|Symposium attendees worked as a group to make a finished art piece|
The symposium aimed to bring together “arts and health professionals, students and community members in conversation at the intersection(s) of trauma-informed practice and community-engaged art.” The event was open to the public, and was attended by individuals from fields including medical, mental health, pharmaceuticals, education, and community non-profits.
Stevie delivered a 5-minute presentation and a breakout workshop. Her presentation focused on the role of metaphor and non-verbal communication as demonstrated through her work with the Bhutanese Elders Project in Refugee Project in 2014.
|Attendees working to complete their group art project|
The day also included a 2-hour keynote presentation by Sandra Bloom MD, Drexel University Dornsife School of Public Health. Dr. Bloom discussed the trauma through a neurobiological lens and the important role that art can play in trauma treatment by accessing the right hemisphere of the brain. Other breakout presenters included Mural Arts Philadelphia's Porch Light Program, The Village of Arts and Humanities, and Warrior Writers.
The brief presentations were followed by half-hour breakout sessions focusing on the presenters’ speeches more in-depth. For her breakout Stevie engaged attendees in an art experiential meant to exemplify the power of non-verbal communication and encourage qualities that constitute a healthy community, such as collaboration, finding common ground, and the sharing of resources. The group began work individually and then moved to working together towards a common goal (the finished artwork, a giant puzzle). After the attendees finished the art experiential, they were invited to process the experience as a group, and to apply what they had learned to their own professional work. Some of the discussion included exploring the power of art to bring together in a short period of time, the relief that some experienced by working in silence, and metaphors that arose from the artwork and the experience as a whole.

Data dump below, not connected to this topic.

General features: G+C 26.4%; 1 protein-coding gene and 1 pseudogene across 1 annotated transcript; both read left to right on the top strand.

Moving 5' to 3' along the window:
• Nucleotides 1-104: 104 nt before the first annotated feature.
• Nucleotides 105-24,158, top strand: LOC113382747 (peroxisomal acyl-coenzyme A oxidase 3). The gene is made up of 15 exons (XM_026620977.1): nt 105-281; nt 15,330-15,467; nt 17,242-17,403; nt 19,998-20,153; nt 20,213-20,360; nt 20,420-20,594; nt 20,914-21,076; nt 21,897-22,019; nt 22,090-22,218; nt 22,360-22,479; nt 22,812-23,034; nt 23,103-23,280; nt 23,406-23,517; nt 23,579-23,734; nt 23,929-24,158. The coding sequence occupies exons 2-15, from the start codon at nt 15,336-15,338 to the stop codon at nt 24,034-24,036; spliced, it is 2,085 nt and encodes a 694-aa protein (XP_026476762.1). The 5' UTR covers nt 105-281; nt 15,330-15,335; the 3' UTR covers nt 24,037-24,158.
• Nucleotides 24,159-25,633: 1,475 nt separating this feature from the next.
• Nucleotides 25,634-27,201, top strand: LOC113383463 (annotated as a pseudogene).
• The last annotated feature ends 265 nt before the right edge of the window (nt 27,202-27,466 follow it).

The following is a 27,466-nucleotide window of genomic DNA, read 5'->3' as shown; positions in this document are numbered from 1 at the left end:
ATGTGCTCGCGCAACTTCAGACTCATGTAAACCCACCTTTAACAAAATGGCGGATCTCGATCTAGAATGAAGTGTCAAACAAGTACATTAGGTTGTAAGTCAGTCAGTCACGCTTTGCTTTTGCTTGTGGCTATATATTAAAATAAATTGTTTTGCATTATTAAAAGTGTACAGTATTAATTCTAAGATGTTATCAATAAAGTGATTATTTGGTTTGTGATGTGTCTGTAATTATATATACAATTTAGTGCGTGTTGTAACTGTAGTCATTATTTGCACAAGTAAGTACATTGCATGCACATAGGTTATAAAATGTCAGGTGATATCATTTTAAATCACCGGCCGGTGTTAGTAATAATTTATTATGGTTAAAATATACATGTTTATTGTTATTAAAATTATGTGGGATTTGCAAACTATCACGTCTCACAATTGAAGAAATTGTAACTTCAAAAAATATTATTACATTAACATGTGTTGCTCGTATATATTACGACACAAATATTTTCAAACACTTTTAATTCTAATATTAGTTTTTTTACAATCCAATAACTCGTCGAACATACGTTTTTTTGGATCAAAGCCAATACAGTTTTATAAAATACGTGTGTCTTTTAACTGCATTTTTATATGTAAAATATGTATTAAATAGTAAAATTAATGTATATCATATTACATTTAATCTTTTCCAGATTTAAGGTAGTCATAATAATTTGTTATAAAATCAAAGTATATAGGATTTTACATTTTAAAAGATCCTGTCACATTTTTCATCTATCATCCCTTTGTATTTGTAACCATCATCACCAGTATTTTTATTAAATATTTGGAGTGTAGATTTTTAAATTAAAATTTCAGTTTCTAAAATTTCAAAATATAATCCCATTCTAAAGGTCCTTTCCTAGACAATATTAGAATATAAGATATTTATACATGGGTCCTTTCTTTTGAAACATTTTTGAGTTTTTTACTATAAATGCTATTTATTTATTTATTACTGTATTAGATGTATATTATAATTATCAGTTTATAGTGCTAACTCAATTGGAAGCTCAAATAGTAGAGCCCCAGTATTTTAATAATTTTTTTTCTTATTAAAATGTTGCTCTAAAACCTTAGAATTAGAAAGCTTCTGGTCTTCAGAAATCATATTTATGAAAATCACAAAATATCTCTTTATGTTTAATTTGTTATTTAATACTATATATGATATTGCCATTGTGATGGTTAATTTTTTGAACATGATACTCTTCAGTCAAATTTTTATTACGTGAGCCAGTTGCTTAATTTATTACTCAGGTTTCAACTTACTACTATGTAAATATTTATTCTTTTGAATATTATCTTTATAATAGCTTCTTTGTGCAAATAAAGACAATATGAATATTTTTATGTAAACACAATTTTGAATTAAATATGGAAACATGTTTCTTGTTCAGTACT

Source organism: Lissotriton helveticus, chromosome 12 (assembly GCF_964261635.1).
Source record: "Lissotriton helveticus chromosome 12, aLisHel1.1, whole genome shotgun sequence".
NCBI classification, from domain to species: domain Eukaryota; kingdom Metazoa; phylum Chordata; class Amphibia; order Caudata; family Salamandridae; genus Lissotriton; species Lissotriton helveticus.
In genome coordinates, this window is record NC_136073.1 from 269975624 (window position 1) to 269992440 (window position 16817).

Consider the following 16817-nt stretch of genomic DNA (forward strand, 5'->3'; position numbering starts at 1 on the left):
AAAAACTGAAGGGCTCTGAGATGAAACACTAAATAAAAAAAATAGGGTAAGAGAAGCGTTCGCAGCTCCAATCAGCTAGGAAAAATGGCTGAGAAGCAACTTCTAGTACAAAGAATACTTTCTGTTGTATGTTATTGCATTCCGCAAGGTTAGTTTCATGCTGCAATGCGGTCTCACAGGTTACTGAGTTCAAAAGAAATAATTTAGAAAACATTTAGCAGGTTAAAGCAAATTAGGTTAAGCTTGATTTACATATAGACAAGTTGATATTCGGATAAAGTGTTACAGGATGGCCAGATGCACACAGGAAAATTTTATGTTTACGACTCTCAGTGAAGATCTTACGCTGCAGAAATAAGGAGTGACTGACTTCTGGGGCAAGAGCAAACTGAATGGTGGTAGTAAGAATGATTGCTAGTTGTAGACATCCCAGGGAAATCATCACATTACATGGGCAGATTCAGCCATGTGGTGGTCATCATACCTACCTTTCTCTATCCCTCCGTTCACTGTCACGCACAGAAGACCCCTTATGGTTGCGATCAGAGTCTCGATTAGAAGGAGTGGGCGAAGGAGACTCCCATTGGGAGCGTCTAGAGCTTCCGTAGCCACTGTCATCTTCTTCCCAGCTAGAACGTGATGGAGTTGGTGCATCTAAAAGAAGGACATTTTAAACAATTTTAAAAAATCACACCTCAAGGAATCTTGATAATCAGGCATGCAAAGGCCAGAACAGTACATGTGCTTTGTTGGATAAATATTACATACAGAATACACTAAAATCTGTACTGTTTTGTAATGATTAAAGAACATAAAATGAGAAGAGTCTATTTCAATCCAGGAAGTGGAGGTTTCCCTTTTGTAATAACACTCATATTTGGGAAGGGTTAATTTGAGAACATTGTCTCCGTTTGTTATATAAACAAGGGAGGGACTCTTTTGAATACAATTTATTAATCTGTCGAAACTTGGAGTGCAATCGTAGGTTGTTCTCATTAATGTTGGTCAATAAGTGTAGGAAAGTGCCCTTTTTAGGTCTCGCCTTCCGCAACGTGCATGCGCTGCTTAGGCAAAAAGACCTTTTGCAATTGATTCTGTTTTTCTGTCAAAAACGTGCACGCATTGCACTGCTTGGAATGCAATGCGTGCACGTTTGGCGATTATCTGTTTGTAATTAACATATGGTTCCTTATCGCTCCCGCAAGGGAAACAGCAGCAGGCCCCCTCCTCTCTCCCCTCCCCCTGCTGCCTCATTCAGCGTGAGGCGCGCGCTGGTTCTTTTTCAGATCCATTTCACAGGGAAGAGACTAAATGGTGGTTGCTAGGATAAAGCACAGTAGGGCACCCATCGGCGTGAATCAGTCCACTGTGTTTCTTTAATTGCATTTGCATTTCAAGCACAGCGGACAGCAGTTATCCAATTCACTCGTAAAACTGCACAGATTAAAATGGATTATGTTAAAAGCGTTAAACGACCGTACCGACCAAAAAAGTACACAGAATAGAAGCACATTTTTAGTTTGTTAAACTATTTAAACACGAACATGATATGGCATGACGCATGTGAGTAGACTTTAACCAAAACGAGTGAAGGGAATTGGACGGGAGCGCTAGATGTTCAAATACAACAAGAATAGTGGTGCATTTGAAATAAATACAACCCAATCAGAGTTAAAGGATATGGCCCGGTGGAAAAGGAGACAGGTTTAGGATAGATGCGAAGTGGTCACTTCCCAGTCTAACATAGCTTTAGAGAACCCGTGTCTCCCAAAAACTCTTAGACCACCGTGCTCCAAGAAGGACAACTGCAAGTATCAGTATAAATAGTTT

The day concluded with a lunch provided by Jefferson followed by a panel discussion with professionals from Jefferson and Wests Philadelphia Cultural Alliance, which touched on intersectionality in the arts and social justice and other related topics.
|Detail of the completed art project, with drawings from all attendees in the breakout session|